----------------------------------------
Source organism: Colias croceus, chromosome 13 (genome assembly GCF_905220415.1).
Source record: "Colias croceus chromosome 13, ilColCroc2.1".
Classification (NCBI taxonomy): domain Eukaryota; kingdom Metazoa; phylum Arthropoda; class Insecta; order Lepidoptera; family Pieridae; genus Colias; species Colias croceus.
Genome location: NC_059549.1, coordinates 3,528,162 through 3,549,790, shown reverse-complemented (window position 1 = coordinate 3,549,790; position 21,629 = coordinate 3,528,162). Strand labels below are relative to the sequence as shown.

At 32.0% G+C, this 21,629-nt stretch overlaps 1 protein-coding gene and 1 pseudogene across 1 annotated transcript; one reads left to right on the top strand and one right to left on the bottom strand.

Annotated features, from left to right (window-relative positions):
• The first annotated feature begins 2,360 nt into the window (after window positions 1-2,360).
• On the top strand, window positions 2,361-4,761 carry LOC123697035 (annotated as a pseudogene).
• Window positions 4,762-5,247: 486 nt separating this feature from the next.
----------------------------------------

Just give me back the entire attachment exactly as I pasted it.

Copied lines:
Source organism: Colias croceus, chromosome 13 (genome assembly GCF_905220415.1).
Source record: "Colias croceus chromosome 13, ilColCroc2.1".
Classification (NCBI taxonomy): domain Eukaryota; kingdom Metazoa; phylum Arthropoda; class Insecta; order Lepidoptera; family Pieridae; genus Colias; species Colias croceus.
Genome location: NC_059549.1, coordinates 3,528,162 through 3,549,790, shown reverse-complemented (window position 1 = coordinate 3,549,790; position 21,629 = coordinate 3,528,162). Strand labels below are relative to the sequence as shown.

At 32.0% G+C, this 21,629-nt stretch overlaps 1 protein-coding gene and 1 pseudogene across 1 annotated transcript; one reads left to right on the top strand and one right to left on the bottom strand.

Annotated features, from left to right (window-relative positions):
• The first annotated feature begins 2,360 nt into the window (after window positions 1-2,360).
• On the top strand, window positions 2,361-4,761 carry LOC123697035 (annotated as a pseudogene).
• Window positions 4,762-5,247: 486 nt separating this feature from the next.